Katsucon is the Valiant Comics of US conventions.
Not as famous as Comic-Con or Dragon-Con (the Marvel and DC comics of this analogy), Katsucon has and is quietly building the sort of convention brand that is synonymous with excellence. Beginning back in the mid-1990s, Katsu is an anime convention that now resides in Washington DC, living and thriving in the famous Gaylord Hotel (stop giggling) in National Harbor. A three-day event during which anime and Japanese culture in general are celebrated, it has become one of the major cornerstones of not just the anime community but of fandom in general. It is a mainstay of many major headlining celebrities and the famous Katsucon Gazebo even has its own Twitter account. If you’ve never been to Katsucon, it is something to look to remedy. It is an amazing event with some of the best guests, panels, cosplay, and community of any convention today. Continue reading “Katsucon 2018”
Good morning, all! Short update this week because A) it’s my week off and I’m trying to let my brain and my typing muscles rest and B) this weekend is Katsucon.
I will be in National Harbor this weekend, giving a variety of presentations as part of the Japanese Cultural Institute, an intellectuals’ track for Katsucon. What presentations, you ask?
2:30pm – Transformers: Differences between the American and Japanese series
(what happens if you throw logic, reason, and physics out the window?)
5:30pm – How the Meiji Era helped create the modern world
(you owe 15% of your modern lexicon to Jigoro Kano)
8:30pm – The History of the Japanese-American Interment Camps of World War II
(it breaks my heart how this panel gets more topical with each passing year)
10:00am – Intro to Martial Arts for Kids
(parents welcome if kid is prepared to vouch for them)
11:30am – Intro to Martial Arts
(kids welcome; it’s the same class, only with less giggling)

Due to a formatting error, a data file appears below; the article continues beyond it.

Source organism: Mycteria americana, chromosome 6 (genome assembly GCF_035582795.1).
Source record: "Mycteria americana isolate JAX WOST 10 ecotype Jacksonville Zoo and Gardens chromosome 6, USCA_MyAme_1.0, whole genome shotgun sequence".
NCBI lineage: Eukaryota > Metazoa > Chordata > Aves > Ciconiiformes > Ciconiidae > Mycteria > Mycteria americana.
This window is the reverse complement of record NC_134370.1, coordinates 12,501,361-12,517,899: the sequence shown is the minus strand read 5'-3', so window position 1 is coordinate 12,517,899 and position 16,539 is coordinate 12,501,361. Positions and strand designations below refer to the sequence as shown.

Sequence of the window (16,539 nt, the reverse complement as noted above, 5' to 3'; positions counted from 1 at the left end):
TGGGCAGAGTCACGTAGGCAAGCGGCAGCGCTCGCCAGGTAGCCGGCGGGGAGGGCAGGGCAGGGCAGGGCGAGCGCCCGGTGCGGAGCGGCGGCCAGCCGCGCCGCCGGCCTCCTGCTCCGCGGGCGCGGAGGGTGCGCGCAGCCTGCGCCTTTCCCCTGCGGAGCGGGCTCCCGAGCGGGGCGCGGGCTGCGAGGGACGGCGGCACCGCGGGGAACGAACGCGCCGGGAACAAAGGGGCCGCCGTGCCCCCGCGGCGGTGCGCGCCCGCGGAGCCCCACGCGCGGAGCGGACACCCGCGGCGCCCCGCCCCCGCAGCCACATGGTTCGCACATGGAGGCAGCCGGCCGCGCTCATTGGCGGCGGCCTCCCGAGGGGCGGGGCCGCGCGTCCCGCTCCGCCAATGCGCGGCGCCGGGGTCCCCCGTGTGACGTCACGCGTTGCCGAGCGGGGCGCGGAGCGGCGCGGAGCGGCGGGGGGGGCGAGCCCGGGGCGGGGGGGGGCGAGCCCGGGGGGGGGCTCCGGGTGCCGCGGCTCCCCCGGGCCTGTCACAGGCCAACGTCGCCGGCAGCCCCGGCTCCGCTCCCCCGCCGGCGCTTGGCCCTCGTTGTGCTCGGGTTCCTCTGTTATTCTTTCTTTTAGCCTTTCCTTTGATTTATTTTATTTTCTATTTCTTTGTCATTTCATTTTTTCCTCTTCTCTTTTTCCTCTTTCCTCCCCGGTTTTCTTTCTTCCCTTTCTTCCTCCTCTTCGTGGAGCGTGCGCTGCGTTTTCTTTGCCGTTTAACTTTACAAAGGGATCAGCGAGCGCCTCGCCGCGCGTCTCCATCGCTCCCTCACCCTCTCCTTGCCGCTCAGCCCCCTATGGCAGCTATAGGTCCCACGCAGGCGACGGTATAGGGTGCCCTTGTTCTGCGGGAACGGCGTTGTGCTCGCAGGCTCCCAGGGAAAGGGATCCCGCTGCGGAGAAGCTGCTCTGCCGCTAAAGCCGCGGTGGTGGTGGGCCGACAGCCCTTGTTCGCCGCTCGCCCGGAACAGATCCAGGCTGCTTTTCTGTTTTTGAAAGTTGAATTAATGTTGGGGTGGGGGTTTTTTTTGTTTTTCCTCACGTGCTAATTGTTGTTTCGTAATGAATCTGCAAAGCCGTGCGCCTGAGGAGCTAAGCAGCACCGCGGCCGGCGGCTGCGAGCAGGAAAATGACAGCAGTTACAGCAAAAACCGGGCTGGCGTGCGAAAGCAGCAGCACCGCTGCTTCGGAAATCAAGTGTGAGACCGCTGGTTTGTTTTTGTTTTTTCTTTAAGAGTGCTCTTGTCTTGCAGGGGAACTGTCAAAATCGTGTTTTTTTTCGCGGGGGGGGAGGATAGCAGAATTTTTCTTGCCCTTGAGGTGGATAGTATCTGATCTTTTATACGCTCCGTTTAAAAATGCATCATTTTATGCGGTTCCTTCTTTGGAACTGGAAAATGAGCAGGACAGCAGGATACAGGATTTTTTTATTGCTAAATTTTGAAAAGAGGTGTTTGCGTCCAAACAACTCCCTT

7:30pm – Legendary Swords of Japan
(less history and more oral tradition, but it has a Donald Faison cameo, so that’s something)
9:00pm – A Brief Biography of Miyamoto Musashi
(see how many times I can say ‘drunk’, ‘murder’, and ‘asshole’ in a one-hour panel)
10:30am – Myths and Misconceptions of the Martial Arts
(Get some background on the Horse Stance, Chi Sao, and why the samurai carried guns)
Of course, I will also be promoting all of my books, so come by the table and say hello. See you there!
I live in twelve-week increments. I set training goals, business goals, personal goals, in twelve-week steps so that I have a clear deadline and I can break down the task to achieve these goals into their needed steps. Most of my goals end up being writing and training, with a few professional and personal goals mixed in. I try to keep my goals on the modest side because it is all too easy to get overambitious. Plus, if I meet my goals halfway through the cycle, I can always do more.
As I’m on the final week of the twelve (I take a week off in between), I look back and I’m kind of stunned by how much I got done. The publishing of RocKaiju was a major (and long-delayed) accomplishment. The completion and publishing of Proton and the 2017 Short Story Anthology were, likewise, huge steps. I expect to release a 2018 collection, next year, but I am not yet certain what book will join it. Rhest for the Wicked 2? Proton 2? RocKaiju 2? Something totally new? Continue reading “84 Days”
With the release of RocKaiju (available in digital and in print), I thought it would be fun to commemorate with a RocKaiju short story! Here’s a bit of a prequel, showing a bit of Samatra’s world.
Speaking of RocKaiju, I will be at Katsucon weekend after next! I’m bringing a mountain of copies of RocKaiju (as well as Proton and the other books), so be sure to grab your autographed copy. Or bring your own copy and I’ll happily autograph it. Whichever way, I hope to see you there!
As many of you may know, I am in the process of reviewing the entire Transformers franchise, in an effort to ascertain the Top Ten Episodes (which I present as a panel at various conventions throughout the year; and I’m available for booking!). The review process involves watching each episode in each series and measuring it against comparable series of the time, along a set of about eight different standards (art, animation, narrative quality, acting performance, etc). In the previous years, I’ve watched the original series (Generation One), the Japanese Trilogy (Headmasters, Supergod Masterforce, Victory), Beast Wars and Beast Machines, Robots in Disguise (the 2001 version), the very poorly named Unicron Trilogy (Armada, Energon, and Cybertron), and have finally now reached 2007’s Transformers Animated, the series released in the wake of the initial live-action movie.
While each series is measured against its contemporaries and not each other (it would be unfair to judge a cartoon series from the 1980s against a series from the 2000s, what with the advancements in animation and voice recording technologies), it is clear that some series are just better than others. But a Top Ten list doesn’t do a good job of exploring the entire franchise so I thought I might discuss some of my revelations here. Continue reading “Five Lessons from Transformers”